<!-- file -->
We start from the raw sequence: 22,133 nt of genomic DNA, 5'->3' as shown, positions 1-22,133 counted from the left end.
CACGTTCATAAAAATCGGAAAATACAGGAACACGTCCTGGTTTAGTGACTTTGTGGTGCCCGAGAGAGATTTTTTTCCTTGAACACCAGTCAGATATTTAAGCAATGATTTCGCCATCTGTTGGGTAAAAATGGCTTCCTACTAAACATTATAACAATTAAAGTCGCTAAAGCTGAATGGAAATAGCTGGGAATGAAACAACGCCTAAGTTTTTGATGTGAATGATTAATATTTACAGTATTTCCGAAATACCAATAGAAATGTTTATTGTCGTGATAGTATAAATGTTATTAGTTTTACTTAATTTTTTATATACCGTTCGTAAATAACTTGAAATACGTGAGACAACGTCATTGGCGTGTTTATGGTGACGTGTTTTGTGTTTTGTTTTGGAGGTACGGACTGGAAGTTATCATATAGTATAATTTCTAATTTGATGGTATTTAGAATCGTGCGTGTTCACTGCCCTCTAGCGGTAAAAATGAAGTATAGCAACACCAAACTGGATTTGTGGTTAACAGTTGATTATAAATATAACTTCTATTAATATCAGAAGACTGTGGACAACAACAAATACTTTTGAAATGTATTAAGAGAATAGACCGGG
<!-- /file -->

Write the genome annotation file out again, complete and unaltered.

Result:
We start from the raw sequence: 22,133 nt of genomic DNA, 5'->3' as shown, positions 1-22,133 counted from the left end.
CACGTTCATAAAAATCGGAAAATACAGGAACACGTCCTGGTTTAGTGACTTTGTGGTGCCCGAGAGAGATTTTTTTCCTTGAACACCAGTCAGATATTTAAGCAATGATTTCGCCATCTGTTGGGTAAAAATGGCTTCCTACTAAACATTATAACAATTAAAGTCGCTAAAGCTGAATGGAAATAGCTGGGAATGAAACAACGCCTAAGTTTTTGATGTGAATGATTAATATTTACAGTATTTCCGAAATACCAATAGAAATGTTTATTGTCGTGATAGTATAAATGTTATTAGTTTTACTTAATTTTTTATATACCGTTCGTAAATAACTTGAAATACGTGAGACAACGTCATTGGCGTGTTTATGGTGACGTGTTTTGTGTTTTGTTTTGGAGGTACGGACTGGAAGTTATCATATAGTATAATTTCTAATTTGATGGTATTTAGAATCGTGCGTGTTCACTGCCCTCTAGCGGTAAAAATGAAGTATAGCAACACCAAACTGGATTTGTGGTTAACAGTTGATTATAAATATAACTTCTATTAATATCAGAAGACTGTGGACAACAACAAATACTTTTGAAATGTATTAAGAGAATAGACCGGG